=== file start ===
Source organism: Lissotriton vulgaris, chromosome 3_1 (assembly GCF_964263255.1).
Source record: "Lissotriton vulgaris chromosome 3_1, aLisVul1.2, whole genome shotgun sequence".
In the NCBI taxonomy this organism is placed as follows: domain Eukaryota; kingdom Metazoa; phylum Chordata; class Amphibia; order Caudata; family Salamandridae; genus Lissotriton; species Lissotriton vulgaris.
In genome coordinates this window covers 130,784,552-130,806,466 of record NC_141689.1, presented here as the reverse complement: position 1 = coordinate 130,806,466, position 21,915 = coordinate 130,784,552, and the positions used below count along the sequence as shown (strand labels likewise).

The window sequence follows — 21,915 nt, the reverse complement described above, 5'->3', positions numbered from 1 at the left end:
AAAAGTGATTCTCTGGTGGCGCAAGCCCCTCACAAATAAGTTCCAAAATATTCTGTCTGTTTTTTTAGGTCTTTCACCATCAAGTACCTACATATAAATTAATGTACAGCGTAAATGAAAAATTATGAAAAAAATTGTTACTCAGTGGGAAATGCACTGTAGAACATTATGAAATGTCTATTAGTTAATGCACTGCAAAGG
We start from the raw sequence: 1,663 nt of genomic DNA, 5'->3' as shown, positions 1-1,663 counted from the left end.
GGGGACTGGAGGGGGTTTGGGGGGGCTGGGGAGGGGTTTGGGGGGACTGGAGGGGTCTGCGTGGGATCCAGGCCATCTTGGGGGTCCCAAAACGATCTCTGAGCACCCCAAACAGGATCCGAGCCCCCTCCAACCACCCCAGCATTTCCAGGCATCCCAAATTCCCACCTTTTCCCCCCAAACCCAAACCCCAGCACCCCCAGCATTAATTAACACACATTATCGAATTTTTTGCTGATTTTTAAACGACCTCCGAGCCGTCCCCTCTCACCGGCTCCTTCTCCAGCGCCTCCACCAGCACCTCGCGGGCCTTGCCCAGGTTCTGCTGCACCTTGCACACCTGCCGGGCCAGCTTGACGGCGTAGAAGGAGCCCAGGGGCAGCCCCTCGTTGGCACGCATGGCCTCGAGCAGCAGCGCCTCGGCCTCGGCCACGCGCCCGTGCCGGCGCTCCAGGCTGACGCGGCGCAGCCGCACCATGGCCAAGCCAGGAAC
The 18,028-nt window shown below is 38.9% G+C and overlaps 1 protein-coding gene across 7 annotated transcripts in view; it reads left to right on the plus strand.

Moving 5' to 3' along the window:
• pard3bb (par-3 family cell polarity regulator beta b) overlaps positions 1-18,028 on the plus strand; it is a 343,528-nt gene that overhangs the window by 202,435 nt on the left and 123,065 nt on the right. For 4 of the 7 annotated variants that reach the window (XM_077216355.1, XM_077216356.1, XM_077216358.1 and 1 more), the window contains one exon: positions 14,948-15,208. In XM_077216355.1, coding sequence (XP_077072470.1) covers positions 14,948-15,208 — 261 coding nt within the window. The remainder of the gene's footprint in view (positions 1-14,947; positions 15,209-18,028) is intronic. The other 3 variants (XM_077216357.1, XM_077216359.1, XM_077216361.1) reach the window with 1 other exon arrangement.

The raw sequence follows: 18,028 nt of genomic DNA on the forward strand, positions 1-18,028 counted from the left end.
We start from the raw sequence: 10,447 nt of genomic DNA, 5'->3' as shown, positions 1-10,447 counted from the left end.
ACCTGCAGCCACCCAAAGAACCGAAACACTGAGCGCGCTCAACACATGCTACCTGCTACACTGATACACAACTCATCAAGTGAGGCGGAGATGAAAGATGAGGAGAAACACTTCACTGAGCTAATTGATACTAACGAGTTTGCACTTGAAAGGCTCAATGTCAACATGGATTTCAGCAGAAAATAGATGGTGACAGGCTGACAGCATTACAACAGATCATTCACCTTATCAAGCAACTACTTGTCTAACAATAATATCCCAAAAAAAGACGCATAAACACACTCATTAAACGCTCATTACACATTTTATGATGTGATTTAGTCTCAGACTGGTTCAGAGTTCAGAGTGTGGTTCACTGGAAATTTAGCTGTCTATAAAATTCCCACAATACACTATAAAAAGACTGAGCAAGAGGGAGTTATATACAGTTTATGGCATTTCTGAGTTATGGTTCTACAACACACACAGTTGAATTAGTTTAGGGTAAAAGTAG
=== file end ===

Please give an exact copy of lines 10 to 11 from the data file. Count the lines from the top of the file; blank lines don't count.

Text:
Moving 5' to 3' along the window:
• pard3bb (par-3 family cell polarity regulator beta b) overlaps positions 1-18,028 on the plus strand; it is a 343,528-nt gene that overhangs the window by 202,435 nt on the left and 123,065 nt on the right. For 4 of the 7 annotated variants that reach the window (XM_077216355.1, XM_077216356.1, XM_077216358.1 and 1 more), the window contains one exon: positions 14,948-15,208. In XM_077216355.1, coding sequence (XP_077072470.1) covers positions 14,948-15,208 — 261 coding nt within the window. The remainder of the gene's footprint in view (positions 1-14,947; positions 15,209-18,028) is intronic. The other 3 variants (XM_077216357.1, XM_077216359.1, XM_077216361.1) reach the window with 1 other exon arrangement.